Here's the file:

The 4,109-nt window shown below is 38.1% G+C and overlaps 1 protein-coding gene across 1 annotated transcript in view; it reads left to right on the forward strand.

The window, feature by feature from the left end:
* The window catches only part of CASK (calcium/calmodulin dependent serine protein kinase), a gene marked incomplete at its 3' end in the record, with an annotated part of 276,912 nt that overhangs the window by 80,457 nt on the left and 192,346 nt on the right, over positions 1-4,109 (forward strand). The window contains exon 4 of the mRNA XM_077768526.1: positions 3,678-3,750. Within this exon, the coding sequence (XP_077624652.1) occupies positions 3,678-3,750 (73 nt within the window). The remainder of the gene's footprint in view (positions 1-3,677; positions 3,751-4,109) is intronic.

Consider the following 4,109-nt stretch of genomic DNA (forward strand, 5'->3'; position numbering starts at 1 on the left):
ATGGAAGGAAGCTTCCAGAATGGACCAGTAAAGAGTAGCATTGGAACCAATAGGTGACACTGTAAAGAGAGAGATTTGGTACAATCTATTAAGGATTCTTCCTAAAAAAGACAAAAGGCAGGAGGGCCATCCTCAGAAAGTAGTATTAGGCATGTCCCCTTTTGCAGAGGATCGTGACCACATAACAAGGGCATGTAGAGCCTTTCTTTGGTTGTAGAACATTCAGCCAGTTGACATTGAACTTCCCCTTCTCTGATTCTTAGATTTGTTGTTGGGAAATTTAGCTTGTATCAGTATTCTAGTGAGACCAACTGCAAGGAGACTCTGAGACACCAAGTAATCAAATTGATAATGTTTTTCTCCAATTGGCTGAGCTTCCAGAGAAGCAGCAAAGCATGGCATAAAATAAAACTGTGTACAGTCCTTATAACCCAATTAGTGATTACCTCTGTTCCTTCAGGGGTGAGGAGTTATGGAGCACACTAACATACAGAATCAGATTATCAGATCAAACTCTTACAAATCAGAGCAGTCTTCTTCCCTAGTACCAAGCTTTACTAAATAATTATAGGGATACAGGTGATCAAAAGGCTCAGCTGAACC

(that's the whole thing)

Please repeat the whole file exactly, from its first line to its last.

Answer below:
The 4,109-nt window shown below is 38.1% G+C and overlaps 1 protein-coding gene across 1 annotated transcript in view; it reads left to right on the forward strand.

The window, feature by feature from the left end:
* The window catches only part of CASK (calcium/calmodulin dependent serine protein kinase), a gene marked incomplete at its 3' end in the record, with an annotated part of 276,912 nt that overhangs the window by 80,457 nt on the left and 192,346 nt on the right, over positions 1-4,109 (forward strand). The window contains exon 4 of the mRNA XM_077768526.1: positions 3,678-3,750. Within this exon, the coding sequence (XP_077624652.1) occupies positions 3,678-3,750 (73 nt within the window). The remainder of the gene's footprint in view (positions 1-3,677; positions 3,751-4,109) is intronic.

Consider the following 4,109-nt stretch of genomic DNA (forward strand, 5'->3'; position numbering starts at 1 on the left):
ATGGAAGGAAGCTTCCAGAATGGACCAGTAAAGAGTAGCATTGGAACCAATAGGTGACACTGTAAAGAGAGAGATTTGGTACAATCTATTAAGGATTCTTCCTAAAAAAGACAAAAGGCAGGAGGGCCATCCTCAGAAAGTAGTATTAGGCATGTCCCCTTTTGCAGAGGATCGTGACCACATAACAAGGGCATGTAGAGCCTTTCTTTGGTTGTAGAACATTCAGCCAGTTGACATTGAACTTCCCCTTCTCTGATTCTTAGATTTGTTGTTGGGAAATTTAGCTTGTATCAGTATTCTAGTGAGACCAACTGCAAGGAGACTCTGAGACACCAAGTAATCAAATTGATAATGTTTTTCTCCAATTGGCTGAGCTTCCAGAGAAGCAGCAAAGCATGGCATAAAATAAAACTGTGTACAGTCCTTATAACCCAATTAGTGATTACCTCTGTTCCTTCAGGGGTGAGGAGTTATGGAGCACACTAACATACAGAATCAGATTATCAGATCAAACTCTTACAAATCAGAGCAGTCTTCTTCCCTAGTACCAAGCTTTACTAAATAATTATAGGGATACAGGTGATCAAAAGGCTCAGCTGAACC